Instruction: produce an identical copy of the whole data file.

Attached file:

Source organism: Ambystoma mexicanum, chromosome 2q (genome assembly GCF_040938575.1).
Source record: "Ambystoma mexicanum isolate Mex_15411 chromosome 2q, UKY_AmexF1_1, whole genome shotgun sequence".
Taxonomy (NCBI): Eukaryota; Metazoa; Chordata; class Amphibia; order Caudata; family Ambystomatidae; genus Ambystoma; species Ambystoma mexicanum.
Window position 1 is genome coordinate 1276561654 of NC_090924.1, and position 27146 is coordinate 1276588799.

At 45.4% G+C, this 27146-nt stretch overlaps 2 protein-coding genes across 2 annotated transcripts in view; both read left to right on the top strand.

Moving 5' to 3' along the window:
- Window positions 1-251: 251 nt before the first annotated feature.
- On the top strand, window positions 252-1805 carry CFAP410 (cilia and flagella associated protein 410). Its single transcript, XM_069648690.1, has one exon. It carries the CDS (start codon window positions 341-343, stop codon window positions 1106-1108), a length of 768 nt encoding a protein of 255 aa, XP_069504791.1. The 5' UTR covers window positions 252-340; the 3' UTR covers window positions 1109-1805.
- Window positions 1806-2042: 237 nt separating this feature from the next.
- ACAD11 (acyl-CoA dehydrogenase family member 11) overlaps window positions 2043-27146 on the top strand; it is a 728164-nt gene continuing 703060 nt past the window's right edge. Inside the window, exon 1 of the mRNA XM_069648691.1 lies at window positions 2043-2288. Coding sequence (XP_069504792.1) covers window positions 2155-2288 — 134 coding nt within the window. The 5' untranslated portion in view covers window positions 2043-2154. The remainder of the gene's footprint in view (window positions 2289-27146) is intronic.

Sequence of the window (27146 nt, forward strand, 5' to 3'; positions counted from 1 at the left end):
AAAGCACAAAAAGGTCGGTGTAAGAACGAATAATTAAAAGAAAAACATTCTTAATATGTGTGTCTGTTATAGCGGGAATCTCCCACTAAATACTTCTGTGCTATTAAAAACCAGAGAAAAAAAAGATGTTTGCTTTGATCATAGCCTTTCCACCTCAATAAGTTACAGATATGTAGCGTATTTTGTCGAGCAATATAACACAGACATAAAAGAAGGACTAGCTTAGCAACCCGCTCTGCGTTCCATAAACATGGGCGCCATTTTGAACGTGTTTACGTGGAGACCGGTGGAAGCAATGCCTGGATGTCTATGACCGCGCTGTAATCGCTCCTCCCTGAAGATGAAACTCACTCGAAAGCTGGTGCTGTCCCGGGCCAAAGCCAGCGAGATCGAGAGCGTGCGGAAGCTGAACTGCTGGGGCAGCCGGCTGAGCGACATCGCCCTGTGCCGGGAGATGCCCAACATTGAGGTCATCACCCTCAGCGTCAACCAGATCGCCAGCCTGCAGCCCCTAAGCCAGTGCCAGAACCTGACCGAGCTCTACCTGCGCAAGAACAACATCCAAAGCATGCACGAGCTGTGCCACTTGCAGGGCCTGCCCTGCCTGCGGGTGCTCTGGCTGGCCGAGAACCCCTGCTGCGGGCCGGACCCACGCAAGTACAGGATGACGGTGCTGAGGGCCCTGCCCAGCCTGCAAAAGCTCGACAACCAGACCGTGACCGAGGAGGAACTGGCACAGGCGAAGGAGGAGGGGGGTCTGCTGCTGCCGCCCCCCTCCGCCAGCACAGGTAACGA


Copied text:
Source organism: Ambystoma mexicanum, chromosome 2q (genome assembly GCF_040938575.1).
Source record: "Ambystoma mexicanum isolate Mex_15411 chromosome 2q, UKY_AmexF1_1, whole genome shotgun sequence".
Taxonomy (NCBI): Eukaryota; Metazoa; Chordata; class Amphibia; order Caudata; family Ambystomatidae; genus Ambystoma; species Ambystoma mexicanum.
Window position 1 is genome coordinate 1276561654 of NC_090924.1, and position 27146 is coordinate 1276588799.

At 45.4% G+C, this 27146-nt stretch overlaps 2 protein-coding genes across 2 annotated transcripts in view; both read left to right on the top strand.

Moving 5' to 3' along the window:
- Window positions 1-251: 251 nt before the first annotated feature.
- On the top strand, window positions 252-1805 carry CFAP410 (cilia and flagella associated protein 410). Its single transcript, XM_069648690.1, has one exon. It carries the CDS (start codon window positions 341-343, stop codon window positions 1106-1108), a length of 768 nt encoding a protein of 255 aa, XP_069504791.1. The 5' UTR covers window positions 252-340; the 3' UTR covers window positions 1109-1805.
- Window positions 1806-2042: 237 nt separating this feature from the next.
- ACAD11 (acyl-CoA dehydrogenase family member 11) overlaps window positions 2043-27146 on the top strand; it is a 728164-nt gene continuing 703060 nt past the window's right edge. Inside the window, exon 1 of the mRNA XM_069648691.1 lies at window positions 2043-2288. Coding sequence (XP_069504792.1) covers window positions 2155-2288 — 134 coding nt within the window. The 5' untranslated portion in view covers window positions 2043-2154. The remainder of the gene's footprint in view (window positions 2289-27146) is intronic.

Sequence of the window (27146 nt, forward strand, 5' to 3'; positions counted from 1 at the left end):
AAAGCACAAAAAGGTCGGTGTAAGAACGAATAATTAAAAGAAAAACATTCTTAATATGTGTGTCTGTTATAGCGGGAATCTCCCACTAAATACTTCTGTGCTATTAAAAACCAGAGAAAAAAAAGATGTTTGCTTTGATCATAGCCTTTCCACCTCAATAAGTTACAGATATGTAGCGTATTTTGTCGAGCAATATAACACAGACATAAAAGAAGGACTAGCTTAGCAACCCGCTCTGCGTTCCATAAACATGGGCGCCATTTTGAACGTGTTTACGTGGAGACCGGTGGAAGCAATGCCTGGATGTCTATGACCGCGCTGTAATCGCTCCTCCCTGAAGATGAAACTCACTCGAAAGCTGGTGCTGTCCCGGGCCAAAGCCAGCGAGATCGAGAGCGTGCGGAAGCTGAACTGCTGGGGCAGCCGGCTGAGCGACATCGCCCTGTGCCGGGAGATGCCCAACATTGAGGTCATCACCCTCAGCGTCAACCAGATCGCCAGCCTGCAGCCCCTAAGCCAGTGCCAGAACCTGACCGAGCTCTACCTGCGCAAGAACAACATCCAAAGCATGCACGAGCTGTGCCACTTGCAGGGCCTGCCCTGCCTGCGGGTGCTCTGGCTGGCCGAGAACCCCTGCTGCGGGCCGGACCCACGCAAGTACAGGATGACGGTGCTGAGGGCCCTGCCCAGCCTGCAAAAGCTCGACAACCAGACCGTGACCGAGGAGGAACTGGCACAGGCGAAGGAGGAGGGGGGTCTGCTGCTGCCGCCCCCCTCCGCCAGCACAGGTAACGA